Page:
Each of the lipids and (apo)lipoproteins was adjusted for the effect of age, fasting, menopausal status, and use of hormone replacement therapy (HRT) by multiple regression, and trait residuals were saved. All model fitting was performed on these residuals.22
The aims of our analysis were, first, to establish the genetic influence overall by estimating the genetic and environmental influences on all variables for the entire group. Second, we investigated the effect of menopause on changes in (1) total trait variance and (2) genetic and environmental sources of variance. We specified a path model in which the total sample was subdivided into 6 zygosity-by-menopause groups (ie, MZ pre/pre, DZ pre/pre, MZ pre/post, DZ pre/post, MZ post/post, and DZ post/post, where pre/pre indicates twins that are both premenopausal, pre/post indicates 1 premenopausal and 1 postmenopausal twin, and post/post indicates twins that are both postmenopausal) to estimate variance components in premenopausal and postmenopausal women separately.23 Using the principle of parsimony, we subsequently homed in on the best fitting model, ie, the simplest model (in terms of number of parameters estimated) that still described the data well. If traits showed equal total variance and the same model in premenopausal and postmenopausal women, we tested whether variance components could be set equal for premenopausal and postmenopausal women.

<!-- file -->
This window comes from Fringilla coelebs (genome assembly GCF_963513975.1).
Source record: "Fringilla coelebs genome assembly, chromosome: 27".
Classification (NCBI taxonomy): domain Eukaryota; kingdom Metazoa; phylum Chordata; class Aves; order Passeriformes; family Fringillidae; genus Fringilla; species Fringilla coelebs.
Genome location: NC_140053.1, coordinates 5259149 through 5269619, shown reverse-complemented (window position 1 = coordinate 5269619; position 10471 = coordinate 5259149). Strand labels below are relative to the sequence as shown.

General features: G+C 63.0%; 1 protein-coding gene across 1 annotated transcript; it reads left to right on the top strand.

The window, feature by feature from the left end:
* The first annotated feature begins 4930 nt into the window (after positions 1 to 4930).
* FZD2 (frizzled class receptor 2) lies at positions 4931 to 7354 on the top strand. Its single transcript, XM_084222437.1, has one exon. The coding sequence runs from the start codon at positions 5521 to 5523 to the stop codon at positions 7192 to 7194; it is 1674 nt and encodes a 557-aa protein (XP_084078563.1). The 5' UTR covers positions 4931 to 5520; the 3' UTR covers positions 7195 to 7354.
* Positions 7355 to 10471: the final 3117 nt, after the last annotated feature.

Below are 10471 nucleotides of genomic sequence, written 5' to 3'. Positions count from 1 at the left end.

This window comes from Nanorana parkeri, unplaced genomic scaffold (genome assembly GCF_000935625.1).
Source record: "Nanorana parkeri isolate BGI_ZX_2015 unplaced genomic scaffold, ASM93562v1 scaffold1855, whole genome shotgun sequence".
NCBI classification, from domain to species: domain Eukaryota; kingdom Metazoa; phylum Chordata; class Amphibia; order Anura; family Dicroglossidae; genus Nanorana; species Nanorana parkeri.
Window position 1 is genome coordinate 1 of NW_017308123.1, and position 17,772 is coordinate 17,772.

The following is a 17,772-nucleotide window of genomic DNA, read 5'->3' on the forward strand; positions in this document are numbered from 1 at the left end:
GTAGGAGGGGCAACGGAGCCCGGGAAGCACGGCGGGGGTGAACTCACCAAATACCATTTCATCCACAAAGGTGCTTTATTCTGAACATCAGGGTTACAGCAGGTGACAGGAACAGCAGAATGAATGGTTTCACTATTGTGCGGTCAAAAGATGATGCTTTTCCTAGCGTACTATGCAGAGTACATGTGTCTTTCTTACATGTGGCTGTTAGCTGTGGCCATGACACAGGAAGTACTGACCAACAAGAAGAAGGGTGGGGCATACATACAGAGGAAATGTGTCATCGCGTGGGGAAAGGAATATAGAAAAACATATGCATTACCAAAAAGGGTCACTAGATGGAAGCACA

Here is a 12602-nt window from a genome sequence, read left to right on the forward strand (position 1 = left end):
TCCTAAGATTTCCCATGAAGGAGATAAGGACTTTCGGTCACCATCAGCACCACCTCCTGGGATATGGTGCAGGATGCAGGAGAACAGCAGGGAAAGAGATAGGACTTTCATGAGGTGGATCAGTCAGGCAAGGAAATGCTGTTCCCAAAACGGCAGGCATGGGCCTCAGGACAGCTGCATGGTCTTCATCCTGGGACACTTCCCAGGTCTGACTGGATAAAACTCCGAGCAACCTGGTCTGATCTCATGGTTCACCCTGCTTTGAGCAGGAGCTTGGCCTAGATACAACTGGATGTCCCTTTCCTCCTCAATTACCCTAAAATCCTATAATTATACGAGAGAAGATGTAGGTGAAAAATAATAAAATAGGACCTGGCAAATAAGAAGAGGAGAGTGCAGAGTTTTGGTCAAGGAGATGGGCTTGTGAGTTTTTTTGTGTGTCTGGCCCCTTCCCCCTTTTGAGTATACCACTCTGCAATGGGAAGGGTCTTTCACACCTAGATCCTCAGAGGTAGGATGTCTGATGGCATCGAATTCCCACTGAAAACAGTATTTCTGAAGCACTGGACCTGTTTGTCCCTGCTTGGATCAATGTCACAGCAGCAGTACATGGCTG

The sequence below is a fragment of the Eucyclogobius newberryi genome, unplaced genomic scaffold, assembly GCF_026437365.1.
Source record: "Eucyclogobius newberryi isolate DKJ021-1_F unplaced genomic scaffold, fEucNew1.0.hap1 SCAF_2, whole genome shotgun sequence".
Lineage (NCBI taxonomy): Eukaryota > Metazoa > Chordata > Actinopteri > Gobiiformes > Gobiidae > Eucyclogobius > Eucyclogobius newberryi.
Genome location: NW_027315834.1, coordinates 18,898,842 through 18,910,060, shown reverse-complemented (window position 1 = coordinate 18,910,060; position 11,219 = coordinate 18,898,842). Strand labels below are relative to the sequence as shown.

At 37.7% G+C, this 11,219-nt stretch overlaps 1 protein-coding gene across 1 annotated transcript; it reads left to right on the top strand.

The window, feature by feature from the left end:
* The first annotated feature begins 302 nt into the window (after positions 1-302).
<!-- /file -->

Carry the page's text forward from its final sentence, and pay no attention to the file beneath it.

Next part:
Finally, we examined whether in menopause-discordant pairs the correlation between the latent genetic factors (rg) was lower than the normal expected correlation of 1 in MZ pairs and 0.5 in DZ pairs, which would indicate that (partly) different genes influence the lipids and (apo)lipoproteins in premenopausal and postmenopausal women. Alternatively, it was tested whether discordant twins share their environment to a lesser extent than concordant pairs, ie, whether the shared environmental correlation (rc) is lower than the expected correlation of 1 in MZ and DZ pairs (Figure 1).23